Speedometer accuracy/calibration - SR
Posted already mid-thread in a general discussion , then realised it should possibly be here.

I suspect my speedometer, as is quite common, is over-reading (i.e. displaying higher than actual speed). If I'm correct, I understand its illegal for a speedo to under-read, so most manufacturers err on the high side for safety.

However, I think it's more than a little high, and I'd like to check how far out it is.

I remember a method of checking using motorway distance markers (can't remember enough details to do it, though) but would it be possible/easier on a rolling road?

If so, what type of organisation would do this?
Speedometer accuracy/calibration - Aprilia
We used to use a Leitz 'Corrovitz' (not sure of spelling). It bolts on to the car and shines a laser at the road surface. The laser speckle pattern is then put through an FFT filter and after some signal processing you get a very accurate speed readout. They used to cost about £5k, but now there are other manufacturers on the market and they are much much cheaper. As race-track operator might have them to borrow/hire.
There are also GPS based systems that give VOG (i.e. like speed camera warning systems) but I don't know how accurate they are.

IIRC we could always rely on Ford to be 10% fast. Most other speedos were around 5%.
Modern speedo's generally use an electronic transducer in the gearbox and a 'cross-coil' meter movement driven by a microprocessor. These are generally very accurate and so it is the manfr. who decides how much the unit should over-read - in the old days with cable-driven units there was a lot of variation from one speedo to another.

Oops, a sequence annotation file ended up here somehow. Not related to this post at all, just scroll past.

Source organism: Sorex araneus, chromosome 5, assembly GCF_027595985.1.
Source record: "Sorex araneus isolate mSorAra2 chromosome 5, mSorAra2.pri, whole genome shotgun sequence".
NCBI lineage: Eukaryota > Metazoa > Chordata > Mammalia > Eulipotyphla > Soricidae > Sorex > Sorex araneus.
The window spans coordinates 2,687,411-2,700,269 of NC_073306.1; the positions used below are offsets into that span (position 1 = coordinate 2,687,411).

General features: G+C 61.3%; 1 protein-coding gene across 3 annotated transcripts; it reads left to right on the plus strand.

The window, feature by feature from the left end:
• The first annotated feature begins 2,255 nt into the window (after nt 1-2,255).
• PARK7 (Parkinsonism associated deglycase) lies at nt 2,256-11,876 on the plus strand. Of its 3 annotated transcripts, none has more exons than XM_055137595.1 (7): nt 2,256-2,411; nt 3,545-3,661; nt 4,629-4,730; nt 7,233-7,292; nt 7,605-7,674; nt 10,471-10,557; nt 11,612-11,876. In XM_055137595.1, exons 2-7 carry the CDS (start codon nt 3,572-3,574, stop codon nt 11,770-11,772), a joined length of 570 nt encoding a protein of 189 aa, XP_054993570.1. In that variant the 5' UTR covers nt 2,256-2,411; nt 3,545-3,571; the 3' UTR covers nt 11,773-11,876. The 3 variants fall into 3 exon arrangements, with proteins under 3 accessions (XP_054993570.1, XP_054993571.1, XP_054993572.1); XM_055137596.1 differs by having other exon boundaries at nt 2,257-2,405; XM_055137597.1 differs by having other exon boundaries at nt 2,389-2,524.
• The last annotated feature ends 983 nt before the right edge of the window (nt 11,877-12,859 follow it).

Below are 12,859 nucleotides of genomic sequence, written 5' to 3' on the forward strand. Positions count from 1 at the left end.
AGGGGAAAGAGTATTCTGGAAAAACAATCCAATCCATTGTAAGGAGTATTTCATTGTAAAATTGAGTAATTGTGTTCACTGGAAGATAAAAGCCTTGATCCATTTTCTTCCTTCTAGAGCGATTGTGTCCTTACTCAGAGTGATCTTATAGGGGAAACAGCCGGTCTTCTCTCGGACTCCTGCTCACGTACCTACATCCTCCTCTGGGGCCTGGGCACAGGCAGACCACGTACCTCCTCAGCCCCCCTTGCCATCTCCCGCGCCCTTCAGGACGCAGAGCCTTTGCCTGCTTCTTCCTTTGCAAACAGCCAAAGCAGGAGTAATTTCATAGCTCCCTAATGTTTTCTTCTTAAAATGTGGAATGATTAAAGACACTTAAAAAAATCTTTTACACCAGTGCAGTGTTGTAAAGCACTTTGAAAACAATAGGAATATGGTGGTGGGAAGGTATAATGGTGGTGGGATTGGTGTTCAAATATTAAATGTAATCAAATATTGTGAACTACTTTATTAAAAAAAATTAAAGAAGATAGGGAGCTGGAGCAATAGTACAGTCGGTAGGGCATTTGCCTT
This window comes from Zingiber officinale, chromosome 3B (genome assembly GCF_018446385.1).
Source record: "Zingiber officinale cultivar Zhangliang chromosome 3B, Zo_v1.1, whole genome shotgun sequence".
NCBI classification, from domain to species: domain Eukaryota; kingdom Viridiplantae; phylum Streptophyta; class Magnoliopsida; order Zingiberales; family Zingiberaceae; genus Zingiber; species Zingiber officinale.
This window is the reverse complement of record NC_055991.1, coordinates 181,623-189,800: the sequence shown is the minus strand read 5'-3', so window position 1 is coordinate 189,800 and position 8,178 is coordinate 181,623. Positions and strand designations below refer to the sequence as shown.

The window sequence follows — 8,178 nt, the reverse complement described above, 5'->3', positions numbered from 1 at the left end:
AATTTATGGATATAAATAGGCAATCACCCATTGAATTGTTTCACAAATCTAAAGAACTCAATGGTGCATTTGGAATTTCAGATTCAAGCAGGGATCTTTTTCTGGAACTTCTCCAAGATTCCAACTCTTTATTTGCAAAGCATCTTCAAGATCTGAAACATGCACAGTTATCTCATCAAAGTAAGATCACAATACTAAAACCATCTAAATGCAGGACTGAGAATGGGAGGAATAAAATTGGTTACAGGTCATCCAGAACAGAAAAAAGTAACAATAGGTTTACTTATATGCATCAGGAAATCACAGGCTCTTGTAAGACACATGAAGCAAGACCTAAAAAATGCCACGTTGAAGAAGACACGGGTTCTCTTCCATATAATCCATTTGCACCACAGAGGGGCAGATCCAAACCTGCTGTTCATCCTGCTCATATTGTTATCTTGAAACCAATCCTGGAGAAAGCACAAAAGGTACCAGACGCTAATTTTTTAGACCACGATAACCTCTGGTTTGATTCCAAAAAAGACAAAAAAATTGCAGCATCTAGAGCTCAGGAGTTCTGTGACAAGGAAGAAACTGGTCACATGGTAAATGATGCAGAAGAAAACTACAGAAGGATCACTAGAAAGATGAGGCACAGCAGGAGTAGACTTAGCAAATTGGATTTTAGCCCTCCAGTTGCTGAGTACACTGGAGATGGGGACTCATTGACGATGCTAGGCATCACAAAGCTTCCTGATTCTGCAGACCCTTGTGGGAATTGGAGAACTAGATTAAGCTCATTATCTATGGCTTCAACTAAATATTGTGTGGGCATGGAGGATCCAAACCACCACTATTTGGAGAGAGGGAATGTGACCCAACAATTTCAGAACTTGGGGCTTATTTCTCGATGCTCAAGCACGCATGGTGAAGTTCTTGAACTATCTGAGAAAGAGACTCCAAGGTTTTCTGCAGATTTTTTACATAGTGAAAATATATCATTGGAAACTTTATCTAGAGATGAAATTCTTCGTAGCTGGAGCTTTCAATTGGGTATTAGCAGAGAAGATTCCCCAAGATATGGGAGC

Speedometer accuracy/calibration - Altea Ego
Two ways of doing this

GPS. Borrow a recent GPS device (ie garmins), most will give you a speed reading. They are more than accurate enough (20 yards over 1 minute with a good number of sats on lock)

Motorway marker posts, set at 100 metres. drive at indicated 120kph and should should count ten (they are numbered) (ie 1km) in 30 seconds with a stop watch. (It has been pointed out on here that they are not always accurately placed tho)

But why bother? Drive at the speed limit and you know you are safely within the limit.
Speedometer accuracy/calibration - smokie
The GPS I used didn't strike me as too accurate when speed was changing - slow to respond. Maybe it would be better at a constant speed, but I wouldn't have relied on it.
Speedometer accuracy/calibration - ChrisV
HGV tachographs and speed limiters have to be checked regularly and recalibrated at 6 year intervals. When ours was last done it was a very quick procedure. Since I didn't take it, I've never seen the rollers that are used. Does anyone know if they are the wrong spacing for a car tyre? If not a friendly testing station may be able to help.
Our tacho normally shows that the self appointed speed police (those with too much time on their hands) are actually doing about 36mph in 40 limits. VERY annoying when you're between gears with full GVW!
As Renault family points out though, relying on the existing speedo reading does give a better margin for error if you want to avoid speeding.
Chris
Speedometer accuracy/calibration - CMark {P}
Aprilia and RF are spot on (as they invariably are).

My 1997 Garmin GPSII is very accurate and shows up speedo discrepancies very well.

If you think your speedo is out, take a really close look at your tyres to check whether they are exactly the same size as standard fit.

Even incorrect tyre pressures will alter the accuracy of your speedo, albeit by a tiny amount.
Speedometer accuracy/calibration - scruffythedog118